Low Level Light Therapy: What Comes Next
By Elieza Tang
Roberta Chow, Quantum Pain Management, kicked off the day with “Clinical Use of Low Level Light Therapy: A Focus on Pain”. In the U.S., the total incremental cost of healthcare due to pain ranges from $261BB to $300BB (Gaskin, D.J. and Richard, P.R. 2011, Relieving Pain in America: A Blueprint for Transforming Prevention, Care, Education, Research). Currently, the common clinical treatment for pain management is opioids, analgesics and NSAIDs (non-steroid anti-inflammatory drugs). However, there are serious issues with long-term use of these pharmaceutical drugs, so LLLT stands as an attractive alternative treatment option for pain management due to its noninvasive nature and low risk of side effects.
Roberta asked if there is a lack of guidelines, regulatory approval and industry standards, is it possible that LLLT could be too good be true? Despite more than 400 randomized controlled trials and 4,000 laboratory studies on the positive effects of LLLT, it has yet to be adopted by mainstream medicine.
Margaret Naeser, VA Boston Healthcare System, answered that question by discussing research on Transcranial LED (light emitting diode) to Improve Cognition in Chronic Tramatic Brain Injury (TBI). Each year 1.7 million patients are evaluated for traumatic brain injury. The participants in the studies she discussed who had transcranial LED treatment had improved working memory, an increased ability to work on the computer, and many had reduced depression scores.
Nathaniel Treister, Brigham and Women's Hospital, talk explored why LLLT/PBM is not a routine treatment for oral mucositis (inflammation of the oral mucosa manifesting as erythema and ulcerations). He directly addressed the limitations of LLLT into mainstream medicine. The vision he presented focuses on several factors: the need for multi-center randomized controlled trials, higher impact publications and creating a gold standard guideline for LLLT treatment approved by societies such as American Society for Blood and Bone Marrow Transplant as well as the demand for proper marketing to enable safe device use.
Oral mucositis is a serious problem and in an oncology nursing survey, 97% of nurses rated oral mucositis as a significant problem. Annette Quinn, University of Pittsburgh, discussed her work in the treatment of oral mucositis with LLLT/PBM. She demonstrated exciting improvement of oral mucositis cases, which were treated with LLLT. Annette’s laser treated patients have better pain control, with reduced need of opioids, decreased need for percutaneous endoscopic gastrostomy, and has enhanced patient quality of life.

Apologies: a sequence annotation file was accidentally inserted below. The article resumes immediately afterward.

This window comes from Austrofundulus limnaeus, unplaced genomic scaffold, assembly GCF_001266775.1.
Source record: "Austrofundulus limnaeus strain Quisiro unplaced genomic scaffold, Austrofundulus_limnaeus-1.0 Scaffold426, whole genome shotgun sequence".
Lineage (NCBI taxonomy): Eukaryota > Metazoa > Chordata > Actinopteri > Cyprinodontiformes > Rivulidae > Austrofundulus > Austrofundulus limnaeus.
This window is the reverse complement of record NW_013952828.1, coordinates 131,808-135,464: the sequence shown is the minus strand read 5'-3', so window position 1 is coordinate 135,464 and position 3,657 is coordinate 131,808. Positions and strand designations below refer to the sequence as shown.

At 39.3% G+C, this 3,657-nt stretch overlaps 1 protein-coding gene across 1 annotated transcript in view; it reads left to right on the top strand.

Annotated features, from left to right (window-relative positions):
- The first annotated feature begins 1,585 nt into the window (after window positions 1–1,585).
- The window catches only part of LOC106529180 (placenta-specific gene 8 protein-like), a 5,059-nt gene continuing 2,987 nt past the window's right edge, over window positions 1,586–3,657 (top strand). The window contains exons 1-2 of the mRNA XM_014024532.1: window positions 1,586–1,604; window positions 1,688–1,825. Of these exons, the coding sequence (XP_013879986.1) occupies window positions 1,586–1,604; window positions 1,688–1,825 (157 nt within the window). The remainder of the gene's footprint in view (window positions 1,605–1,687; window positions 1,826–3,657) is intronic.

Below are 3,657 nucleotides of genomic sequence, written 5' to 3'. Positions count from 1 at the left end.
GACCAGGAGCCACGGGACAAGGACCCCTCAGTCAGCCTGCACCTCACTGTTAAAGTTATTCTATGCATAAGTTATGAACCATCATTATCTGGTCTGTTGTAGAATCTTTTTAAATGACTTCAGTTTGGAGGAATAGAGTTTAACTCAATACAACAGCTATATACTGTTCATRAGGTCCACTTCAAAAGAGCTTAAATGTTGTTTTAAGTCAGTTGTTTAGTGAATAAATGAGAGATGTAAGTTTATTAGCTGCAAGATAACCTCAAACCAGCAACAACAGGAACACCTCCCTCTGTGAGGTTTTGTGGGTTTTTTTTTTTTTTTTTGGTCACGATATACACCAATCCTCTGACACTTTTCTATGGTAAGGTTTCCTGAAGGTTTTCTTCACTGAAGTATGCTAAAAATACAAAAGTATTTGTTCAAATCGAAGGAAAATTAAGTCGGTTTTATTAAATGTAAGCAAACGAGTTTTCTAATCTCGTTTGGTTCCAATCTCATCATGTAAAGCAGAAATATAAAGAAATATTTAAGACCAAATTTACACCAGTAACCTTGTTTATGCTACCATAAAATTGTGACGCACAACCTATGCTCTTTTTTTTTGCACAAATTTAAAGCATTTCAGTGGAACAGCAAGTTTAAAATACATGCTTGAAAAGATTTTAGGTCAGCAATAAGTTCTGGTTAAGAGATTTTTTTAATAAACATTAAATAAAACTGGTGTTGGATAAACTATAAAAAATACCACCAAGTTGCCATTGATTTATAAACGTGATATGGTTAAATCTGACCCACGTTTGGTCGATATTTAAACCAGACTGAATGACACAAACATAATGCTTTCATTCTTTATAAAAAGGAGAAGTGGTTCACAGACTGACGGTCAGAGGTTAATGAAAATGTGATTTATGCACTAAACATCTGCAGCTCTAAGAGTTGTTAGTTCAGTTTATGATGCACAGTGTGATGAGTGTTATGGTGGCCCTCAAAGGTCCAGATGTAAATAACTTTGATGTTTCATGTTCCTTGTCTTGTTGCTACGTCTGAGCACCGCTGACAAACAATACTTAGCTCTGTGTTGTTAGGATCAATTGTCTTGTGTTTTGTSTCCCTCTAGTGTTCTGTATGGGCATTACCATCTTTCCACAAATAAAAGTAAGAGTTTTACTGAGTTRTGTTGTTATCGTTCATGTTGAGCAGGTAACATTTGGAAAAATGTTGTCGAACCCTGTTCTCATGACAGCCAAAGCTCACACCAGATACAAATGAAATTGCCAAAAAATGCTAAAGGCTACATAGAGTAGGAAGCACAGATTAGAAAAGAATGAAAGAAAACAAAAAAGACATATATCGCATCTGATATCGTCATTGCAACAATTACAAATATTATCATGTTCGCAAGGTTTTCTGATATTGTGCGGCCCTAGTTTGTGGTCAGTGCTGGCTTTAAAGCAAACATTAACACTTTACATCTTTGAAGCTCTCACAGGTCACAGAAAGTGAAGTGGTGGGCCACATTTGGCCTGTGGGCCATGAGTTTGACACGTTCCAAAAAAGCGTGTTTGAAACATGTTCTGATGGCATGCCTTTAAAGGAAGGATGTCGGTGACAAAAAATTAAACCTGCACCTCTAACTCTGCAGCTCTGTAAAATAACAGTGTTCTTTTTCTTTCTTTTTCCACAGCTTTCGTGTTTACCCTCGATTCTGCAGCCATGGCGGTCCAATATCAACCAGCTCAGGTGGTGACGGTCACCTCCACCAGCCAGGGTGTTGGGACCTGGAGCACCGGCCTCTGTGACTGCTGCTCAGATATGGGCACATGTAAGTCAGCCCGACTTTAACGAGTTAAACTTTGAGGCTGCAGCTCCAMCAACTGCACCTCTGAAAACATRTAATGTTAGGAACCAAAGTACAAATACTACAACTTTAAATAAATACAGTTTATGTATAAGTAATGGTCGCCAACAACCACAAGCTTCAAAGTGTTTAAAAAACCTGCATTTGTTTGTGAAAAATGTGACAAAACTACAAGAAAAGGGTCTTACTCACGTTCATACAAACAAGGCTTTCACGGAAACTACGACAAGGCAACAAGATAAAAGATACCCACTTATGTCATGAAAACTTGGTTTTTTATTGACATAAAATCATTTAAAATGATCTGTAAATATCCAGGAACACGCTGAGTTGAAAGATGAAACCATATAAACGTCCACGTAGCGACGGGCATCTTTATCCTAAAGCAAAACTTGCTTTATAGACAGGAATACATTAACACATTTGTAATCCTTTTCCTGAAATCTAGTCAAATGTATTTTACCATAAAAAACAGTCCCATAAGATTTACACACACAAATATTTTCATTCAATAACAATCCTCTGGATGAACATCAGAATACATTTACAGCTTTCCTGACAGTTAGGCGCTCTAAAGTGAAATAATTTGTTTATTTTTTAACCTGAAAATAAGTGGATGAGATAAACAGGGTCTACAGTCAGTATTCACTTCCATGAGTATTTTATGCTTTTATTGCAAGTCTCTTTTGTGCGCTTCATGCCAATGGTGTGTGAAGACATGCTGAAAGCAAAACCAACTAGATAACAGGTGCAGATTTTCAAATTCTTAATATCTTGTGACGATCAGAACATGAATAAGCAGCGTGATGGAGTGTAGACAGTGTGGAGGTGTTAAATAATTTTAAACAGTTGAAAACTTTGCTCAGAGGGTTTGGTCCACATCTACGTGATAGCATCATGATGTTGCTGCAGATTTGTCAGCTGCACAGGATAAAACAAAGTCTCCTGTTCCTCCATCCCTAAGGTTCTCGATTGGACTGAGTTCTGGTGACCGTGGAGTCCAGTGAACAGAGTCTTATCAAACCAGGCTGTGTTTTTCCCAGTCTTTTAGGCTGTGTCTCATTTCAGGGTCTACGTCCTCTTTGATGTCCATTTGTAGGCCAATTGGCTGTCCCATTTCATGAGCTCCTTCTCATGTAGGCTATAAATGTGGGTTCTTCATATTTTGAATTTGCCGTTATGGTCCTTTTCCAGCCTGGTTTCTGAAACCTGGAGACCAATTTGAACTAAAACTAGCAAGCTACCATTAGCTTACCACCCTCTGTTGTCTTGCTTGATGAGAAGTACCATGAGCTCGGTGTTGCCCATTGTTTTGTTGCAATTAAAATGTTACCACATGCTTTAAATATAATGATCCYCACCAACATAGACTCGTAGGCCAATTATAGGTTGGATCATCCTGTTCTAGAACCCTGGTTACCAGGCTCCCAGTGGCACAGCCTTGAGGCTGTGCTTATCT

To delve further into patient care and treatment, discussion turns to industry, with a lively discussion with Clark Tedford, LumiThera, Inc. and Allan Gardiner, PhotoMed Technologies, Inc. The focus is to develop a consensus on professional commitments for a new collaborative initiative in health care. The agreement amongst the participants is that Allan’s presentation on “sensor-based evidence” is a great way to provide care for patients directly, show them the efficacy during LLLT treatment, and it is an objective way to access the efficacy of the clinical therapy.
The Incubator concluded with a lively discussion around the following questions:
1. Where do we want to go with LLLT/PBM?
2. What do we need to do to meet that goal?
It was concluded that what is needed are:
- More rigid guidelines
- Standardized protocols; consistent parameters
- Appropriate regulation on laser devices
- Proper training
- Publish in higher impact journals, which are read by healthcare professionals
- Applications of LLLT are broad, which leads to skepticism of its efficacy
- Defined industry responsibility; ex. false promises, deceptive marketing
- Clearly defined return on investment
- Address the lack of insurance reimbursement
This Incubator has been a great experience for me to participate in. I have enjoyed witnessing collaborations between so many different disciplines and learning more about LLLT/PBM. This OSA Incubator was an innovative way of bridging the gap between basic science researchers, clinicians, and representatives from industry. These experts are committed to working towards bringing LLLT to the forefront as an efficacious noninvasive treatment modality in the clinical setting. LLLT is an area of focus that requires an interdisciplinary approach combining science, medicine, and technology in an effort to improve patient health. In the next few years, I will be on the lookout for more medical breakthroughs in LLLT.
Oral mucositis after low-light treatment.
Panelists lead the closing discussion.
Posted: 22 August 2014 by Elieza Tang | with 0 comments
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